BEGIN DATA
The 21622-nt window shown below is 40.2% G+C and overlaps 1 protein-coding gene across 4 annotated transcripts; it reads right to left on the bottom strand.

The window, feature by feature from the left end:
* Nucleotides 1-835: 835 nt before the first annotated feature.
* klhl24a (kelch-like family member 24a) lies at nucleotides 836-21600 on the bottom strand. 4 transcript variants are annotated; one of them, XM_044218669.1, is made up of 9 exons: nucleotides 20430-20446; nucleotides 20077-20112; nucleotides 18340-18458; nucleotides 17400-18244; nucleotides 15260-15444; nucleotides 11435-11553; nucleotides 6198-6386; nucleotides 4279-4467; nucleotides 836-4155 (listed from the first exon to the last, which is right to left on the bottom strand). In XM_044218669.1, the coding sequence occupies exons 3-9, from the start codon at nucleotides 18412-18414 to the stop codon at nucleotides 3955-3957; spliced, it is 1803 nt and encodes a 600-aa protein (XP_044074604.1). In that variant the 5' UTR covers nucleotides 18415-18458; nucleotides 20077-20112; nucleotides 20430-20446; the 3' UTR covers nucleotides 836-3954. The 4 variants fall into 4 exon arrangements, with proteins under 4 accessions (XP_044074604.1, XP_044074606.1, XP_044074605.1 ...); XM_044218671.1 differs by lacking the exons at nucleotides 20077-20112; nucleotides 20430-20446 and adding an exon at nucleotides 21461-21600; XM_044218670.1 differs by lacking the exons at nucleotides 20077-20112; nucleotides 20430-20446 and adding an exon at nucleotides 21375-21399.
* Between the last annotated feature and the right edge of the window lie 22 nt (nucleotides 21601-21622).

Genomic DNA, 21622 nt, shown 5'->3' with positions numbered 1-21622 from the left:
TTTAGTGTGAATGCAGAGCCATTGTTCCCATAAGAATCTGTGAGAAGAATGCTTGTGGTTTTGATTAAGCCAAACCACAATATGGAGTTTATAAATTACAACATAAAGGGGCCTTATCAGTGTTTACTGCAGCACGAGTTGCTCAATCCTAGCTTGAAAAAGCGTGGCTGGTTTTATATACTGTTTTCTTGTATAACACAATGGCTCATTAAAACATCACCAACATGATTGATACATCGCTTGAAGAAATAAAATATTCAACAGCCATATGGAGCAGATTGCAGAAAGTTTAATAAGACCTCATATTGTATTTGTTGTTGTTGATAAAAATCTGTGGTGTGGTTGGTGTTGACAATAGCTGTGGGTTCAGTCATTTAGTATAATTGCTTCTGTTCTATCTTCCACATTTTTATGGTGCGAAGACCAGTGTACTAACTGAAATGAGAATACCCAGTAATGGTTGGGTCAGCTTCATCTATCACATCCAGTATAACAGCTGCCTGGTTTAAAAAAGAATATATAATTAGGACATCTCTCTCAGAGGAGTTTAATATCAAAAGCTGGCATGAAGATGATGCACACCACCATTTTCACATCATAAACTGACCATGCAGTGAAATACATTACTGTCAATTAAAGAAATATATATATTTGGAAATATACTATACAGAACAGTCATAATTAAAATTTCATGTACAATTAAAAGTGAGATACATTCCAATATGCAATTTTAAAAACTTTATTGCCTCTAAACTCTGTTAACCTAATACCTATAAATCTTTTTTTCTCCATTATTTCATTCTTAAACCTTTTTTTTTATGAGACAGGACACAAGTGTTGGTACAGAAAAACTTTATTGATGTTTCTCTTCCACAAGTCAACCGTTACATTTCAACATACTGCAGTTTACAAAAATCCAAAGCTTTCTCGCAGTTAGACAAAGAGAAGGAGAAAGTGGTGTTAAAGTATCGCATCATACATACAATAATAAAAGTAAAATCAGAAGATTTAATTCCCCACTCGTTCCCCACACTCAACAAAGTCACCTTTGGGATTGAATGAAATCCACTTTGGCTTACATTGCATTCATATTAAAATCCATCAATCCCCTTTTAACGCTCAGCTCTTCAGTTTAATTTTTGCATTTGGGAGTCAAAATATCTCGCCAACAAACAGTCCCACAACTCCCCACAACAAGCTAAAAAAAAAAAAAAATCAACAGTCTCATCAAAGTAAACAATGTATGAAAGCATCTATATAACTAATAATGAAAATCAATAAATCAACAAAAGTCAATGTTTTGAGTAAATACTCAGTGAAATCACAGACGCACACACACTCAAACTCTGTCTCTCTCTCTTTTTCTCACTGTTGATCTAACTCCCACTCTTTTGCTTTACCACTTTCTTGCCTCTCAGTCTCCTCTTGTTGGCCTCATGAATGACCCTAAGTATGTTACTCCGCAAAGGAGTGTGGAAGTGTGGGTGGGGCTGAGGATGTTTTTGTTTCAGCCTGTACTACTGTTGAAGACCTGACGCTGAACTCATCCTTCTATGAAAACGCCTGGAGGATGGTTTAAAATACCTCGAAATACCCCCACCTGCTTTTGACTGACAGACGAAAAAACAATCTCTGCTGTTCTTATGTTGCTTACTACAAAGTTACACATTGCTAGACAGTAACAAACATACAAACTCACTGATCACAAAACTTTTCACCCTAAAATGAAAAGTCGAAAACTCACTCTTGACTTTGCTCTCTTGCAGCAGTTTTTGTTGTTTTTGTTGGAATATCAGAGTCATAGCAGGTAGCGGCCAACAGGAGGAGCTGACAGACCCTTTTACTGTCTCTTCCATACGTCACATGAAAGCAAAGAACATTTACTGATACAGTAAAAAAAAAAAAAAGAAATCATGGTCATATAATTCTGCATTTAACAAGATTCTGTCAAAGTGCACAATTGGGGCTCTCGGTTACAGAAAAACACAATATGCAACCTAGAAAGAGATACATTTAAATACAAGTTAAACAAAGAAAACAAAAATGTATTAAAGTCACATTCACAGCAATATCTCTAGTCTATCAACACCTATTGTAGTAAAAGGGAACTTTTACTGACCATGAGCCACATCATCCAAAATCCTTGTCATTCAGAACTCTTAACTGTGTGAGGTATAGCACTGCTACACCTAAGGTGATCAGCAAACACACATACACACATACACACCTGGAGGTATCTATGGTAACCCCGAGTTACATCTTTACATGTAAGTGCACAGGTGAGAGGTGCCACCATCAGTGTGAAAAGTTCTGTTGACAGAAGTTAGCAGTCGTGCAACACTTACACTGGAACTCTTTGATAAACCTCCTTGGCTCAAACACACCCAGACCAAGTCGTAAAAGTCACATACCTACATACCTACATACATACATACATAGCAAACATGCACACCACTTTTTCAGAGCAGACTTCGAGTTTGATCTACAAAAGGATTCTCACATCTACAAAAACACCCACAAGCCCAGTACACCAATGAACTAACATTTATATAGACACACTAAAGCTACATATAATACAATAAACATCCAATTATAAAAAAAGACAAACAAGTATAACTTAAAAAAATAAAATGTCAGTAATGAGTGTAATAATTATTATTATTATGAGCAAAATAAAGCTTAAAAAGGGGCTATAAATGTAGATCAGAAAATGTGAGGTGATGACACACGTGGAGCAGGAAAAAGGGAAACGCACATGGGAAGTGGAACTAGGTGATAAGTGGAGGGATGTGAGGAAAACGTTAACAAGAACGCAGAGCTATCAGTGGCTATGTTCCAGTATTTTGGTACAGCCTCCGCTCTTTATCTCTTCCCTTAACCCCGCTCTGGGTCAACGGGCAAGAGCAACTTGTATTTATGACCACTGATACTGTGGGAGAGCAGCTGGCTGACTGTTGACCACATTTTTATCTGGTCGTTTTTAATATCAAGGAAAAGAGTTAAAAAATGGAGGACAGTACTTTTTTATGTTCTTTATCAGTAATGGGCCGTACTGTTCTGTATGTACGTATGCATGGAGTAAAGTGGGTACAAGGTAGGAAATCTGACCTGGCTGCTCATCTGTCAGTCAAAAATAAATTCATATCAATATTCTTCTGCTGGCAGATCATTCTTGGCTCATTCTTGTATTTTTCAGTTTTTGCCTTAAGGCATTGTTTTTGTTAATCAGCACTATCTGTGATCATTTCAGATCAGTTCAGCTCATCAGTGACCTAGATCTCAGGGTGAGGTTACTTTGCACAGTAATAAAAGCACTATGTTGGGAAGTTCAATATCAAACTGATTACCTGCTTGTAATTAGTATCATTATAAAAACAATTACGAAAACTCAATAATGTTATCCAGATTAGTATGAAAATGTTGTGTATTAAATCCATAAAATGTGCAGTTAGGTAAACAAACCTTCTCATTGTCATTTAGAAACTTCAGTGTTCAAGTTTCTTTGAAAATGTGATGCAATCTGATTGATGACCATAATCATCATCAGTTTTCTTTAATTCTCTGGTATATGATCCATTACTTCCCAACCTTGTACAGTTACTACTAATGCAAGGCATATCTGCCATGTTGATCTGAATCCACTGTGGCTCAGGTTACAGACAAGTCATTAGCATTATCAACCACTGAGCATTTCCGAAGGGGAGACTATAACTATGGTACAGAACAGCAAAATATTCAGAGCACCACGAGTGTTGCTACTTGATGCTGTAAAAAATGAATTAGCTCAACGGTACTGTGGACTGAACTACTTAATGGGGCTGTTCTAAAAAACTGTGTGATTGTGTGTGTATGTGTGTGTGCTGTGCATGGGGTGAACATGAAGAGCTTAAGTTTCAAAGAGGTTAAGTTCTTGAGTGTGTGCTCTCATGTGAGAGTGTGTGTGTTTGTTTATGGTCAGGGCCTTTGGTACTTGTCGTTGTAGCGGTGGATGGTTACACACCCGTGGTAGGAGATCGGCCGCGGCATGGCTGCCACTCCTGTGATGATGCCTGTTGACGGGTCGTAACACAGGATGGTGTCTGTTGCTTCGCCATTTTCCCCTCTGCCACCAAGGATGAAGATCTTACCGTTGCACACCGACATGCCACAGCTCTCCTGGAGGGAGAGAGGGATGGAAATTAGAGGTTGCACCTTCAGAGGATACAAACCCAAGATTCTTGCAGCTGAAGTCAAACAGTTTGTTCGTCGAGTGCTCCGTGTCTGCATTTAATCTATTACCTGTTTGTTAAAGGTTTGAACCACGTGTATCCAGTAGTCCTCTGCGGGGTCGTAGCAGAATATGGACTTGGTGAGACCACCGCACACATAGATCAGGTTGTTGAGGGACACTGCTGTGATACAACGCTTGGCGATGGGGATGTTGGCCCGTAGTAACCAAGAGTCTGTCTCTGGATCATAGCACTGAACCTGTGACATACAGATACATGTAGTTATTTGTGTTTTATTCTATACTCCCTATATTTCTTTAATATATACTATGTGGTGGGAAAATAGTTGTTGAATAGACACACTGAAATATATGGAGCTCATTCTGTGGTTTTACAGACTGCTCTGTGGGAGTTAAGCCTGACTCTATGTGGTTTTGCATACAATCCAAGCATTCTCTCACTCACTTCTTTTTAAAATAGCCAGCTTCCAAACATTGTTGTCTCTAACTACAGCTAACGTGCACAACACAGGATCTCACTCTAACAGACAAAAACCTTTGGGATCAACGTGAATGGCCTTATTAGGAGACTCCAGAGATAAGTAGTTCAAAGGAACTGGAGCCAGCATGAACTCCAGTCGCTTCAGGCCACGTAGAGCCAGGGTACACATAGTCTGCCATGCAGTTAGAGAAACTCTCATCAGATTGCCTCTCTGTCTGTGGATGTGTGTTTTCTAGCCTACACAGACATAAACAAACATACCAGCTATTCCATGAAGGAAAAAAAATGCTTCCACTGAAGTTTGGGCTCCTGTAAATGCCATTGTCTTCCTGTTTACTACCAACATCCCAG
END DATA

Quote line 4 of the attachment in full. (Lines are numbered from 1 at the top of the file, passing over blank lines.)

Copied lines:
* klhl24a (kelch-like family member 24a) lies at nucleotides 836-21600 on the bottom strand. 4 transcript variants are annotated; one of them, XM_044218669.1, is made up of 9 exons: nucleotides 20430-20446; nucleotides 20077-20112; nucleotides 18340-18458; nucleotides 17400-18244; nucleotides 15260-15444; nucleotides 11435-11553; nucleotides 6198-6386; nucleotides 4279-4467; nucleotides 836-4155 (listed from the first exon to the last, which is right to left on the bottom strand). In XM_044218669.1, the coding sequence occupies exons 3-9, from the start codon at nucleotides 18412-18414 to the stop codon at nucleotides 3955-3957; spliced, it is 1803 nt and encodes a 600-aa protein (XP_044074604.1). In that variant the 5' UTR covers nucleotides 18415-18458; nucleotides 20077-20112; nucleotides 20430-20446; the 3' UTR covers nucleotides 836-3954. The 4 variants fall into 4 exon arrangements, with proteins under 4 accessions (XP_044074604.1, XP_044074606.1, XP_044074605.1 ...); XM_044218671.1 differs by lacking the exons at nucleotides 20077-20112; nucleotides 20430-20446 and adding an exon at nucleotides 21461-21600; XM_044218670.1 differs by lacking the exons at nucleotides 20077-20112; nucleotides 20430-20446 and adding an exon at nucleotides 21375-21399.